Results summary: Close to harvest, NDVI was higher in the Utrisha N treated tramline and stems were visibly greener, but this was not followed by any measurable yield benefit. It is possible that Utrisha N could have contributed to a longer grain filling period and higher yield, had harvest been delayed to accommodate this. The potential for Utrisha N to improve yield may also have been limited by the early harvest caused by hot, dry weather in July 2022, and by the lower than usual N optima seen in 2022; given that Utrisha N is supposed to supply additional N to plants via N fixation, we would only expect a significant yield benefit in situations where yield is limited by N supply.
As part of the AICC Crop Nutrition Club 2022, this on-farm winter oats trial tested the effects of applying Utrisha N. The trial was facilitated by a local AICC advisor, with support and Agronomics yield map analysis from ADAS.
ADAS provides ideas, specialist knowledge and solutions to secure our food and enhance the environment. We understand food production and the challenges and opportunities faced by organisations operating in the natural environment
Biostimulants are increasingly available and are now widely marketed to farmers. While the jury is still out on a definitive definition, most definitions of biostimulants explain that they should stimulate plant nutrition processes independently of the product’s nutrient content with the aim of improving one or more of the following characteristics: nutrient efficiency, tolerance to abiotic stress, and/or quality.
Supporting farmers with robust design and analysis of on-farm experiments in tramline trials.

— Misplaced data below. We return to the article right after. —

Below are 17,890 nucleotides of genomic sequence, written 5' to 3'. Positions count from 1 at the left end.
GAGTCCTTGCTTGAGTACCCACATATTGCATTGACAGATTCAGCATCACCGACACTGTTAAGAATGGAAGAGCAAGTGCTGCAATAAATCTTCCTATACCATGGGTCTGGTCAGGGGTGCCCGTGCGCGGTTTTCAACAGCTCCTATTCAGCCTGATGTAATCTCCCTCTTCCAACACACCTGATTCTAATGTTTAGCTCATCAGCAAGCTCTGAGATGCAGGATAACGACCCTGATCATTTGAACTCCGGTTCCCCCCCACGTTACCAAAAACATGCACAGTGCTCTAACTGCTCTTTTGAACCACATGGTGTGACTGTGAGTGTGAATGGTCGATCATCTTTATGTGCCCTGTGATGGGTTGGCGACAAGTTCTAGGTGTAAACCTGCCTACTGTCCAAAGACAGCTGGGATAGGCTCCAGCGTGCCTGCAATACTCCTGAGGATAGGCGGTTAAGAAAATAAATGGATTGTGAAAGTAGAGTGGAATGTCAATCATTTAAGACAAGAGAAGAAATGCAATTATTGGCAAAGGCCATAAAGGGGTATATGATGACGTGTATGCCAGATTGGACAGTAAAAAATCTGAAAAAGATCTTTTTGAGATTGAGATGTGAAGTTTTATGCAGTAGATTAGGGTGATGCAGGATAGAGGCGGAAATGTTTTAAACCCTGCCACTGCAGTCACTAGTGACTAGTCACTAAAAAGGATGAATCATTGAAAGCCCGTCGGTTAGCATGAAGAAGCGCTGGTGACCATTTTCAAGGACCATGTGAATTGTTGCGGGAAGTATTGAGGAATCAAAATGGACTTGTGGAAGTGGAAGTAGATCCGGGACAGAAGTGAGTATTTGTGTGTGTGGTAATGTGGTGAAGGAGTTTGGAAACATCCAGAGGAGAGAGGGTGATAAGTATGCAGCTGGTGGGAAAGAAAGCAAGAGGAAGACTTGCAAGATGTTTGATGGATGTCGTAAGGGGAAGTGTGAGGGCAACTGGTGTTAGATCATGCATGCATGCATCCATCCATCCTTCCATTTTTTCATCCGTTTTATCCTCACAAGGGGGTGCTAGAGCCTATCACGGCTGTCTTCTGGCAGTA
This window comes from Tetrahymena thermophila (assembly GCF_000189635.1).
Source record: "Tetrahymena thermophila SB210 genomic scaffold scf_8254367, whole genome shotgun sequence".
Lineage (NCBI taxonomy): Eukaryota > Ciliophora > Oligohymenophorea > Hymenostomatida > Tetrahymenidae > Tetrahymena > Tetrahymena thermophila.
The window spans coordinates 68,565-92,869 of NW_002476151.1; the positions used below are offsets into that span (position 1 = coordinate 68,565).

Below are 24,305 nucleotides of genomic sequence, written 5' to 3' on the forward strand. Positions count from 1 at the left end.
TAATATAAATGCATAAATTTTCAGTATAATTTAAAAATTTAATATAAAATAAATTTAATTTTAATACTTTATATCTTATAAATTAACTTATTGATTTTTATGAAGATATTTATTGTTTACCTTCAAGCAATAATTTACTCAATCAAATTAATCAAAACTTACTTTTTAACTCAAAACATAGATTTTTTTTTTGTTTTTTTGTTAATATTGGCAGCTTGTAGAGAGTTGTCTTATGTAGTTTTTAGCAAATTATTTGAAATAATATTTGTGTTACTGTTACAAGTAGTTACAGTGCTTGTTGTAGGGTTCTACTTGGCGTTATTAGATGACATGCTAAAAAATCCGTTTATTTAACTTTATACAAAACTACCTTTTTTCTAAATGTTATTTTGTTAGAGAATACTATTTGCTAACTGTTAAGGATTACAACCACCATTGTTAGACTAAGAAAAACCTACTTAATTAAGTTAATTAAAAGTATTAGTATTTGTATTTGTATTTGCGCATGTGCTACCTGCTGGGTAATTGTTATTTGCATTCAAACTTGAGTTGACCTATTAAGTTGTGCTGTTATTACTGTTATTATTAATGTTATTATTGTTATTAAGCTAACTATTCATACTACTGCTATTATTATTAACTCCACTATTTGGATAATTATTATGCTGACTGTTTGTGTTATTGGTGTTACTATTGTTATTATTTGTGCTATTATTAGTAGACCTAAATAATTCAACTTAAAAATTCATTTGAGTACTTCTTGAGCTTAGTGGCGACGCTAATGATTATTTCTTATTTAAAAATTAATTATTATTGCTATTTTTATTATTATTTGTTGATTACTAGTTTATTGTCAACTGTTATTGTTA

Farm-centric research generally involves On-Farm Experimentation and may be better described as 'Farm Action Research', i.e. research conducted at least in part by and for beneficiaries who also farm.
On Farm Experimentation (OFE) is increasingly being recognised as having transformative power in improving performance in agricultural systems across the world.
AICC member agronomists are now the preferred source of advice on over 2.2 million hectares, which is almost half of the UK’s arable land, and the demand for it is stronger than ever
Farmers, advisors and researchers working together to understand and improve crop nutrition on-farm
Some symbiotic or free-living microorganisms can fix inert di-nitrogen (N) from the air into reactive organic nitrogenous compounds. Most biological N fixation (BNF) in farming systems occurs in the root nodules of legumes where rhizobium bacteria take photosynthates from the plant in exchange for fixing atmospheric N and returning ammonium or amides which the plant uses to form amino acids, proteins, etc. Plants need more N than any other nutrient and N commonly limits plant growth in many ecosystems.
A range of products are commercially available that claim to enable more efficient nutrient uptake, allowing less nutrient to be applied as fertiliser.
AICC Advisors and farmers testing appropriate nitrogen rates and strategies for reduction in light of current high prices. Brought together by the FarmPEP FIP project